On Sunday, September 4, Hulu Summer Road Trip: Raleigh is bringing prizes, photo ops and an outdoor screening of Dawson's Creek to North Carolina's capital, so now is the perfect time to look back at this WB classic.
In January of 1998, Dawson's Creek premiered on The WB, a growing network that had had some success with Buffy the Vampire Slayer but still wasn't on every teen's radar. Needless to say, Dawson's Creek was the massive hit that the network needed.
I remember watching the show with my teenage sister in her room. We had just moved into a new house and we didn't have a lot of television to watch. I remember her saying how this was a "teenage soap opera."
But I Wasn't A Teenager. I Was Just Nine.
I knew what a soap opera was. (Something like Beverly Hills 90210.) I can't say that I was hooked on Dawson's Creek immediately, as I found most of the main characters to be annoying, especially Dawson.
Though James Van Der Beek's character was insufferable most of the time, I could relate to something: his finding a purpose in the arts. Dawson wanted so badly to be a filmmaker, inspired by his hero Steven Spielberg.
There's a scene where Dawson explains how he fell in love with filmmaking after seeing Jurassic Park for the first time — it captivated him so much, he could not understand why the teenage couple in front of him would be making out instead of watching it.
Though Dawson was a talented filmmaker, he had to learn dedication. He was not perfect and had many tumbles. Passion is one thing, I learned from the series, but you also have to put hard work into everything you love.
For me, it wasn't Spielberg films, but comic books. After stumbling upon my first stack of comics, I couldn't understand why my family wasn't equally enamored.
I Could Relate To Pacey's Struggle With His Father
I had always felt like the black sheep in my family, which is something that Pacey struggled with, so I related to him a great deal. Though my relationship with my father was never as vile as Pacey's got with his dad, I could identify with it.
All Pacey ever wanted was the love and acceptance of his dad, but Pacey's father — the local head of the police — was cold and distant at best, and domineering and bullying at worst. As with many relationships with parents, it was never clear-cut. There were times that Pacey's father could be loving and caring towards his son, but more often he was the opposite. This culminated with Pacey's father having a heart attack and failing to comprehend why Pacey would be at his bedside.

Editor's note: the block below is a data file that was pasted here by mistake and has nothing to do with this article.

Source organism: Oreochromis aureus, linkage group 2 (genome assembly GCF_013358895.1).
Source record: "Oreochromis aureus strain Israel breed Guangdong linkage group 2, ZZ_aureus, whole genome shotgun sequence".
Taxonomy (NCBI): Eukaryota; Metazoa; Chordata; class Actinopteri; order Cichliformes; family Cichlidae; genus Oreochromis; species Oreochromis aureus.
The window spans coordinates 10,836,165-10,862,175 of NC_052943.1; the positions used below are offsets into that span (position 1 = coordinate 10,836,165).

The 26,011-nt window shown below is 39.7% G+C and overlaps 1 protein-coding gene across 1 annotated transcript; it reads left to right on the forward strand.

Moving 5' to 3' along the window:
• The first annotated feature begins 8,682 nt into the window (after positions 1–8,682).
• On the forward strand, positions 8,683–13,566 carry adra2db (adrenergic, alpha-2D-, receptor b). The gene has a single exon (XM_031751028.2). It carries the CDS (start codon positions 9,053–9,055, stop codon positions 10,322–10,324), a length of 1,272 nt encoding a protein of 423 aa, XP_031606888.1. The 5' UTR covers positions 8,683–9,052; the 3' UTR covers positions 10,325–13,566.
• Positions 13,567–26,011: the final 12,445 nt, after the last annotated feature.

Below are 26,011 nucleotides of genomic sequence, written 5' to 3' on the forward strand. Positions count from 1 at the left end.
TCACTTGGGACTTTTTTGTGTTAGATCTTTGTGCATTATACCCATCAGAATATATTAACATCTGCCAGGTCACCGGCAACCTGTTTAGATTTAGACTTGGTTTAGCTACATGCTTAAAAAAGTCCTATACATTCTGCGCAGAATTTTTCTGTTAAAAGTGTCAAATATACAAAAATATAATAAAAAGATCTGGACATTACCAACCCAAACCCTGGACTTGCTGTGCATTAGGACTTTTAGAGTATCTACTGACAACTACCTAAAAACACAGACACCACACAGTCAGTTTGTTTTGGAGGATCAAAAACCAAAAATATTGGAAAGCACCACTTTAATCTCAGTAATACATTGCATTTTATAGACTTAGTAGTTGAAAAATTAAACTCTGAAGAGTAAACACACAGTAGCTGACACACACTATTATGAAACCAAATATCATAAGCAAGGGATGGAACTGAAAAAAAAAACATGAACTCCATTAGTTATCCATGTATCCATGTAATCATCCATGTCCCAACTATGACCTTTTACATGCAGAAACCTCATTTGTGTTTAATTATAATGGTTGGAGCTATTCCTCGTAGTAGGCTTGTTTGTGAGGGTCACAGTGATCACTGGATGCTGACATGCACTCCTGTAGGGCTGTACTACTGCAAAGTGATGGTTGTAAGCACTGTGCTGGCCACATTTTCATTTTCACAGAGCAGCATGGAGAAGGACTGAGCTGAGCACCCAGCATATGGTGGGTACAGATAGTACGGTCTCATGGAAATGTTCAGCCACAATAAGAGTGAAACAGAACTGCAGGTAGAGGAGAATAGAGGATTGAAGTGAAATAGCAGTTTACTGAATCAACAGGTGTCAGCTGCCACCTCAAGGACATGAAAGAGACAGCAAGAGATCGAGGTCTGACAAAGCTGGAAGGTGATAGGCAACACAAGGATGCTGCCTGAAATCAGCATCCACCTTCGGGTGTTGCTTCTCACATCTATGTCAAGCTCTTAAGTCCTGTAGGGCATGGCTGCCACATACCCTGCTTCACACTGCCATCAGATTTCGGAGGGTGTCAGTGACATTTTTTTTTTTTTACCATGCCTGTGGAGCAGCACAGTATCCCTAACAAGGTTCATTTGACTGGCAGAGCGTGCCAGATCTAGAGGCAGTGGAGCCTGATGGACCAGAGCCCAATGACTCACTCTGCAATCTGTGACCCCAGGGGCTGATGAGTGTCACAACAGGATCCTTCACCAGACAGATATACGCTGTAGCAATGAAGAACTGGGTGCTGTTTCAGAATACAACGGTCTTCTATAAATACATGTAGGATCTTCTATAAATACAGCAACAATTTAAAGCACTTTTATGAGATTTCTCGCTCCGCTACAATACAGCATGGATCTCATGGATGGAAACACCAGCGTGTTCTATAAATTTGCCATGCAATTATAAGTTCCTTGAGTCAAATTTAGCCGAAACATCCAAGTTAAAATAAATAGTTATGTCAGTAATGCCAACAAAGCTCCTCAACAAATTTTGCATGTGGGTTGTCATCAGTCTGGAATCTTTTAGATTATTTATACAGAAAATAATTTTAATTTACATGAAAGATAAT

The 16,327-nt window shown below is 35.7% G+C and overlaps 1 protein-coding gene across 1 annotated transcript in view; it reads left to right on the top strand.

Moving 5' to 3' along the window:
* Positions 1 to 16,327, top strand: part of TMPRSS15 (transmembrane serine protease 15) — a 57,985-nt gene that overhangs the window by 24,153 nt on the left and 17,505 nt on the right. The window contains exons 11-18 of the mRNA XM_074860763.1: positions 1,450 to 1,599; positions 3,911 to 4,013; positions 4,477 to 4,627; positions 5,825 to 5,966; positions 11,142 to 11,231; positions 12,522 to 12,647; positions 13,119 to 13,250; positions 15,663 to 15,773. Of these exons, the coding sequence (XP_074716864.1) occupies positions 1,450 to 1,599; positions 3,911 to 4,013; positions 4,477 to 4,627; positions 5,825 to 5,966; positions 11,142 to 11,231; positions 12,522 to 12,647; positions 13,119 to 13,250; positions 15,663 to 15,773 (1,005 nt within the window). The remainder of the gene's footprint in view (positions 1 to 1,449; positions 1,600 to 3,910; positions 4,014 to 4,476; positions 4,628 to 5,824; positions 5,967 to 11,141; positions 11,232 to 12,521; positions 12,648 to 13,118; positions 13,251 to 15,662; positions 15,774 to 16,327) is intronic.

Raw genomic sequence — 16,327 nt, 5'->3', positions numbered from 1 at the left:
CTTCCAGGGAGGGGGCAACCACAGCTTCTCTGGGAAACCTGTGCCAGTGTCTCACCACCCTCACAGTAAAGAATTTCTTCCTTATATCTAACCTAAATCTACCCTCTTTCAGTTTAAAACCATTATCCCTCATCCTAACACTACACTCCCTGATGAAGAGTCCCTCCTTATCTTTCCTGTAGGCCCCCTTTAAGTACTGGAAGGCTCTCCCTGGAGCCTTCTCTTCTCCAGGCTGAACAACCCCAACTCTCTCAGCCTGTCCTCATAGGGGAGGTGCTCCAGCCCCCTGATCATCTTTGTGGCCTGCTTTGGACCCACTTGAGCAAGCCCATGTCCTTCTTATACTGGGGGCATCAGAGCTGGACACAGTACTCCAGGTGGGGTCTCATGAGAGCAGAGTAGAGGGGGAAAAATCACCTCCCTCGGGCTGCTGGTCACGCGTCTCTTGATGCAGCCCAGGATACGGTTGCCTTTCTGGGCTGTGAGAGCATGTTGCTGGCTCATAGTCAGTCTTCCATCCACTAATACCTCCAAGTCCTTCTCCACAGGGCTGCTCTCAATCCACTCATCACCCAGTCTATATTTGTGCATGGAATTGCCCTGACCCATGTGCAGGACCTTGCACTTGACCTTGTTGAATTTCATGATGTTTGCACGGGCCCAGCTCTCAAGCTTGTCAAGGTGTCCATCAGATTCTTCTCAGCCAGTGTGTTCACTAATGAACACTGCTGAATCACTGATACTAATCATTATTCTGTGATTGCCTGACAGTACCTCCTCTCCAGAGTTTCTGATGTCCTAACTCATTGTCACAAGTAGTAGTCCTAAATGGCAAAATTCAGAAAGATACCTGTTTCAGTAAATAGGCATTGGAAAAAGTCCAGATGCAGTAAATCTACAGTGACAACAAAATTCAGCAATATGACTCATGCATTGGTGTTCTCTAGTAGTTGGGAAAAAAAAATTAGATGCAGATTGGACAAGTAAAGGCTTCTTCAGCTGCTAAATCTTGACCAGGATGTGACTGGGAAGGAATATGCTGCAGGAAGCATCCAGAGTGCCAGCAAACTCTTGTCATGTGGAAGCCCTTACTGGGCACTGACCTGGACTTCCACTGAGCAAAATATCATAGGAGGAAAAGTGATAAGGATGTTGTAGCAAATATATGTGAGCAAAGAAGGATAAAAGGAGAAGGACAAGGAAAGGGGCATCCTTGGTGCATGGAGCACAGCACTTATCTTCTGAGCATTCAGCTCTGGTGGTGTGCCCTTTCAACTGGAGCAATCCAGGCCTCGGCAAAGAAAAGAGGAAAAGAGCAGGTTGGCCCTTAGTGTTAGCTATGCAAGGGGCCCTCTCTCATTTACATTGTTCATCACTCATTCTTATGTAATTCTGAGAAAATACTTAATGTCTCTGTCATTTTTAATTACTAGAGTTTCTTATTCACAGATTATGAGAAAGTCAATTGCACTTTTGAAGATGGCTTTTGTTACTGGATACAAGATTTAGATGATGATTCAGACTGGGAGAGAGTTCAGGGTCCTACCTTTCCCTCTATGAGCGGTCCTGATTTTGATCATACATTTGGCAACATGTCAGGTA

However, his dad revealed that he was proud of the man Pacey had become, which was hugely emotional. While I won't get into parallels with my own father, they felt palpable.
The Show Taught Me About Accepting Others Who Are Different
Back in the '90s, being gay was still something of a taboo. I am not proud to say that I had some intolerant beliefs as a child growing up, but the Dawson's Creek character Jack helped to open my eyes.
I remember the episode where Jack ultimately came out. It was a very messy and melodramatic episode that could have been handled better, as Jack reveals it in a poem that needed some words changed, but the message was still there. It was heartbreaking for Jack to come out and be immediately ostracized in their small town. The only person who had empathy for him was Pacey, already ostracized himself.
Though I am not a gay man, I have suffered bigotry, being a black male. So seeing a character go through hardships for being what he was, and struggling with it for years afterward, showed to me that the world was not as simple as I thought, and that people are people regardless of their sexual orientation.
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I Learned You Can't Put People On Pedestals
Dawson never really had any sort of struggle in his life, and instead just had things handed to him. So when life did not go his way, he would act irrationally. I think most of us can relate to the person of our dreams not living up to the standards that we've built up in our heads.
This is what happened with the character Jen, as Dawson wanted her to be something else. When she turned out to be completely different than his expectations, he was shattered. I can say that I have been there myself many times throughout my teenage years (and sometimes even into my adult years). Dawson's Creek t as a kid, and thought to myself that it would never happen to me. I was wrong, but that's life!
I Wondered If My Teenage Years Would Be This Melodramatic And Crazy
Dawson's Creek was a unique show to watch during the years as I was entering puberty. Even though it did have some outlandish moments, there were tons of serious issues and life lessons. Plus it helped me avoid some of the more dramatic moments that came with high school. (From watching the show, I knew that getting into a love triangle was pretty stupid!)
It was crazy and melodramatic to the max, but it turned out to be a nine-year-old's favorite show. I would not trade me watching those first few seasons for the world.
What are your favorite Dawson's Creek memories? Let us know in the comments below!